Recently, I discovered something about one of my all-time favorites, Mrs. Burns’ lemon basil. From the spring catalog of Native Seeds Search comes Barney T. Burns’ story of his mother, Mrs. Burns herself. He relates that Janet Ann Burns received seeds for a lemon basil from a neighbor, Mrs. Clifton, who reportedly had been growing the fragrant variety in New Mexico since the 1920s. The source suggests the variety might have origins in England, Thailand or India. Somewhat difficult to grow, and cold tender, the Mrs. Burns’ lemon basil was added to the Native Seeds Search in 1983, ensuring that this delicate and fragrant basil wouldn’t be lost so that gardeners all over could grow and enjoy this delicate lemony basil. And I was glad to hear that there really was a Mrs. Burns who grew my favorite basil, too.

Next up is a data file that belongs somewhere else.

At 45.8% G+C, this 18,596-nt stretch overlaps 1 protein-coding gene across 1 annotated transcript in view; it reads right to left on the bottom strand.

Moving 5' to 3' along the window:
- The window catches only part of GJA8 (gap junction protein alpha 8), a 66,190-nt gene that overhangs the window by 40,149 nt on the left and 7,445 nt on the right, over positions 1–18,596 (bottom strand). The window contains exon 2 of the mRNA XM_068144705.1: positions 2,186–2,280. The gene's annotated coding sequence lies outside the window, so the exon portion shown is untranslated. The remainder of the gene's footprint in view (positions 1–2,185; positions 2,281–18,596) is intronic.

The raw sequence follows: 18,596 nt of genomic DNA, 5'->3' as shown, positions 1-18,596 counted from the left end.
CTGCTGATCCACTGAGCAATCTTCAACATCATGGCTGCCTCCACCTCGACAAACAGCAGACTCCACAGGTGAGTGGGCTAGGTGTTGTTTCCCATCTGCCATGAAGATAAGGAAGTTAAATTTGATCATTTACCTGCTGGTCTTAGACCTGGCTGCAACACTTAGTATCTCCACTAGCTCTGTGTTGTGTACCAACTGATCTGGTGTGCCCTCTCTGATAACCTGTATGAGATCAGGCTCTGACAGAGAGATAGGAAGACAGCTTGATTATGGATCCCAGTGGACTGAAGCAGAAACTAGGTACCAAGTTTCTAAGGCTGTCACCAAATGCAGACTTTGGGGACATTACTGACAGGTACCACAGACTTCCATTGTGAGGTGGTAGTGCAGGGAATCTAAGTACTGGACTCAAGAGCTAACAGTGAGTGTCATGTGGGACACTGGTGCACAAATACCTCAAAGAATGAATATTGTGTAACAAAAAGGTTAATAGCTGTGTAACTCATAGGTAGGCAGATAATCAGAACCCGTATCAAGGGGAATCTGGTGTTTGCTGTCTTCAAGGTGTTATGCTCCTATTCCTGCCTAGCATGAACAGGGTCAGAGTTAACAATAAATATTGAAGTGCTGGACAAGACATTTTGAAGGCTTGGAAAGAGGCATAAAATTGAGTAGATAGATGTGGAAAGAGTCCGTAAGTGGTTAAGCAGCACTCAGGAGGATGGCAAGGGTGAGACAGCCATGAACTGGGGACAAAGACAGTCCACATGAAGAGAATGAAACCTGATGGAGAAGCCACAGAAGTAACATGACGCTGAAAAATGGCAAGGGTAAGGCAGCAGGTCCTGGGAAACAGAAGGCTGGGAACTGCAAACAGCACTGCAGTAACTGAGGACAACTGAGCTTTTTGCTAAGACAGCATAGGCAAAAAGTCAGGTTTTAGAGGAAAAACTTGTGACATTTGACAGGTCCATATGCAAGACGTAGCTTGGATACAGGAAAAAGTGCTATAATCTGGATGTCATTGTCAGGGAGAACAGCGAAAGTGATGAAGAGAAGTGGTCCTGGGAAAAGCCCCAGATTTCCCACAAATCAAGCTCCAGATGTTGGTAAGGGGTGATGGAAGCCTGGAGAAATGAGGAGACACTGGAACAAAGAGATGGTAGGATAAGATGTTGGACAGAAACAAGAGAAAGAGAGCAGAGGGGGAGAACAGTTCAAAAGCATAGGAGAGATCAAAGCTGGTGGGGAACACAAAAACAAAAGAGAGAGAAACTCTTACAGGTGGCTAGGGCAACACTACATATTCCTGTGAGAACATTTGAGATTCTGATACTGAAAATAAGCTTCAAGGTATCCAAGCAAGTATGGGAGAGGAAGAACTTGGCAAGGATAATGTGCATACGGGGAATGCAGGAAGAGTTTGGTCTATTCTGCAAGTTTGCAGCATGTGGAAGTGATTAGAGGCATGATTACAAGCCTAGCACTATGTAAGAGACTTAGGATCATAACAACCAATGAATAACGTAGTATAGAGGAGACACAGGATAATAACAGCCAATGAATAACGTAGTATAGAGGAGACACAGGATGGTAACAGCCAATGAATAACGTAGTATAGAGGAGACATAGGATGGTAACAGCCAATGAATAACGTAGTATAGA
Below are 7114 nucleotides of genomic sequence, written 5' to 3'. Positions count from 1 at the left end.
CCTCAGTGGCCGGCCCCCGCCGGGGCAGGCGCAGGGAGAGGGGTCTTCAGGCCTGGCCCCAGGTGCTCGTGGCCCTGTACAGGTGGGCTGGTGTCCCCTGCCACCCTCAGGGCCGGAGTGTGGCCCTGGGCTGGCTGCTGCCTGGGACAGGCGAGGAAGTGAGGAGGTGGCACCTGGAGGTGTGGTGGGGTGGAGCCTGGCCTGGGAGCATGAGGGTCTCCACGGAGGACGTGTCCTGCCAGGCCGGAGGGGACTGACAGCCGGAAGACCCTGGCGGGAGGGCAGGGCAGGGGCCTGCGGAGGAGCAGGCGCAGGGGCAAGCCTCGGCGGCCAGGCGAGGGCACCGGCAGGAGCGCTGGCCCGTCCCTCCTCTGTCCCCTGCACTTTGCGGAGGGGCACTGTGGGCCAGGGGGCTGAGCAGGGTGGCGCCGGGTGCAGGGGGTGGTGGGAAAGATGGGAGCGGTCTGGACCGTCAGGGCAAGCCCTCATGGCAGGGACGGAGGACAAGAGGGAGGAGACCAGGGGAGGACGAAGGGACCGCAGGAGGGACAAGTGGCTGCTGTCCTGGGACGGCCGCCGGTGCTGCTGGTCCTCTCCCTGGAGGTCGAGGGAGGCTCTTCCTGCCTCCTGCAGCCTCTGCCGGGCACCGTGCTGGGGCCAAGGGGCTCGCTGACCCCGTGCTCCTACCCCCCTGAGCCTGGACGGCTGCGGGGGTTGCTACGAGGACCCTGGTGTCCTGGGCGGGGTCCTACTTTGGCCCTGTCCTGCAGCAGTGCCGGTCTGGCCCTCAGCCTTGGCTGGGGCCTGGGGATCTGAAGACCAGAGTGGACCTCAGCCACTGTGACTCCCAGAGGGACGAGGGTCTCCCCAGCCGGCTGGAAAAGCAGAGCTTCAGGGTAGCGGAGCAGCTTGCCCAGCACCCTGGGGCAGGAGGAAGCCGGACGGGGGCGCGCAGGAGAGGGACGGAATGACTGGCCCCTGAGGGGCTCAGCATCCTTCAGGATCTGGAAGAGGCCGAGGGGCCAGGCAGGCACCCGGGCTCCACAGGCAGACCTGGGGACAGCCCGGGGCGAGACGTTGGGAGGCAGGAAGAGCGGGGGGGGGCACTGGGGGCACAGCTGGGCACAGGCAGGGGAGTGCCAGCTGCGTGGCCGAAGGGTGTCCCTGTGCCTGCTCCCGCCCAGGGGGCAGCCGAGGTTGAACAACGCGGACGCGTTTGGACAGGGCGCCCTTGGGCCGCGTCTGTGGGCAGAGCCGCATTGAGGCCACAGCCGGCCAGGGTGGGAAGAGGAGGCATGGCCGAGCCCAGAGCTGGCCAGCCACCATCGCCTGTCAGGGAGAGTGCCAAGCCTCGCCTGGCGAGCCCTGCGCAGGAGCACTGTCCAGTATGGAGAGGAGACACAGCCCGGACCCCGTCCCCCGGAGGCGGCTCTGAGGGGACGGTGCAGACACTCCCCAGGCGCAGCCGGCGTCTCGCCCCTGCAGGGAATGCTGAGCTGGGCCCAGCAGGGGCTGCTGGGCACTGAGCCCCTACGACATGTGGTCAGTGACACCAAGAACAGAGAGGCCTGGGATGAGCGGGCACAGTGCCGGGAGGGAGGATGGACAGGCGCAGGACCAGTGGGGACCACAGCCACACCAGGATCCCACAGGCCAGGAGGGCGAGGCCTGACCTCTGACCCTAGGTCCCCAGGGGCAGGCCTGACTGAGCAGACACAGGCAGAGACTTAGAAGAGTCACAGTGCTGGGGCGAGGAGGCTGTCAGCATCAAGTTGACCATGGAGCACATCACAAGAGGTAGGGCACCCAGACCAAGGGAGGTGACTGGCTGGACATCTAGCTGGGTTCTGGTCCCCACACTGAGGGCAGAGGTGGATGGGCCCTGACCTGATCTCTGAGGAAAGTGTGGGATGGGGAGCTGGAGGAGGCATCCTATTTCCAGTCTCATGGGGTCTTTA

Most edible basils are cultivars of the species Ocimum basilicum. While usually basil is thought of as a culinary herb, some basils are used medicinally, like ‘Alvaaka’ basil which makes a licorice-flavored tea for stomach ailments, and Mayo/Yoeme basil which is reported to be “strong smelling,” though its attractive pink blooms make it a nice addition to any flower bed. Both of these unusual basils are available from Native Seeds Search (nativeseed.org). Several basil varieties are reported to have antibacterial and antispasmodic properties.